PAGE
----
He needed some source material, so he decided to spend a year or so getting some callouses on his hands working on the roads, and hanging out in the park with rest with the rest of the people that London didn’t want.
The big fella here got so wrapped up in the lifestyle that he forgot why he was here. That he could walk away from this at any time he wanted, unlike these other poor fuckers.
I met up with him a few years ago, and we have been travelling round together ever since.

I don’t think he’s entirely happy about it, but he hasn’t got much choice.

You see I’ve travelled the world with the Irish, gone to every foreign shore, looked deep into the soul of mankind, and found mankind to be far from kind.

The English might well have ruled the world, but it was the Irish who laid their sewers, dug their roads, and built their ships. We fought in their wars, and died in droves, yet still they look at us like something on the bottom of their shoe.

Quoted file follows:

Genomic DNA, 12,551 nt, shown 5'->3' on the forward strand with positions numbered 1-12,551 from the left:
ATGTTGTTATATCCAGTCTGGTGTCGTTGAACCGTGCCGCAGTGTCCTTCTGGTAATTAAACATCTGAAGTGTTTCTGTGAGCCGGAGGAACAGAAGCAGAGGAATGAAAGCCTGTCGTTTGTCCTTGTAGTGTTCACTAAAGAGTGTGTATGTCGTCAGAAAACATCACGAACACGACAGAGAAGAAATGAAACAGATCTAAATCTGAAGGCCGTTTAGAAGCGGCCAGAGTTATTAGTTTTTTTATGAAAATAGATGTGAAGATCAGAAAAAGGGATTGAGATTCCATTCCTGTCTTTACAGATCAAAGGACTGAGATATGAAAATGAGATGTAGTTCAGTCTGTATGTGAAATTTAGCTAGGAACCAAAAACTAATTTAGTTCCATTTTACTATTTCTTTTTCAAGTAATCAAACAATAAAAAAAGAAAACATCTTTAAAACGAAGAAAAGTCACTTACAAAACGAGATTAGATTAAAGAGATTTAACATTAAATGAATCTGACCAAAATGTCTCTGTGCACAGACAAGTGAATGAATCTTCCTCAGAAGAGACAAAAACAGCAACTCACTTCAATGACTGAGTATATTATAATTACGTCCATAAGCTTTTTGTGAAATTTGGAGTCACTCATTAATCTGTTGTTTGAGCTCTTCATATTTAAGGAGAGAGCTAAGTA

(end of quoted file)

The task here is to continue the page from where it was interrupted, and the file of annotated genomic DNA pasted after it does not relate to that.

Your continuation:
What chance did your boilermaker daddy have coming here, to a place where they don’t even make boilers. To a place where even if they did, they’d rather take on someone who didn’t know one end a hammer from another, than give a job to a Fuckin’ Paddy.”

“So you do know my dad, otherwise how’d you know he was a boiler maker?”

“Now you see son, this here is a small world. We don’t all know each other, but word gets around.
You’ve’ been looking for your daddy now for two and a half years, and there’s not that many daft wee Geordie laddies who’d do that.
No son, I don’t know your daddy, but if I did happen to see him, is there a message that you’d like me to give him?”

“Just to tell him that I want to see him.”

“And what if he doesn’t want to see you?”

“Well… just tell him that I’d like to meet him.”

“You know son, if your daddy had wanted you to find him, he would have let himself be found by now.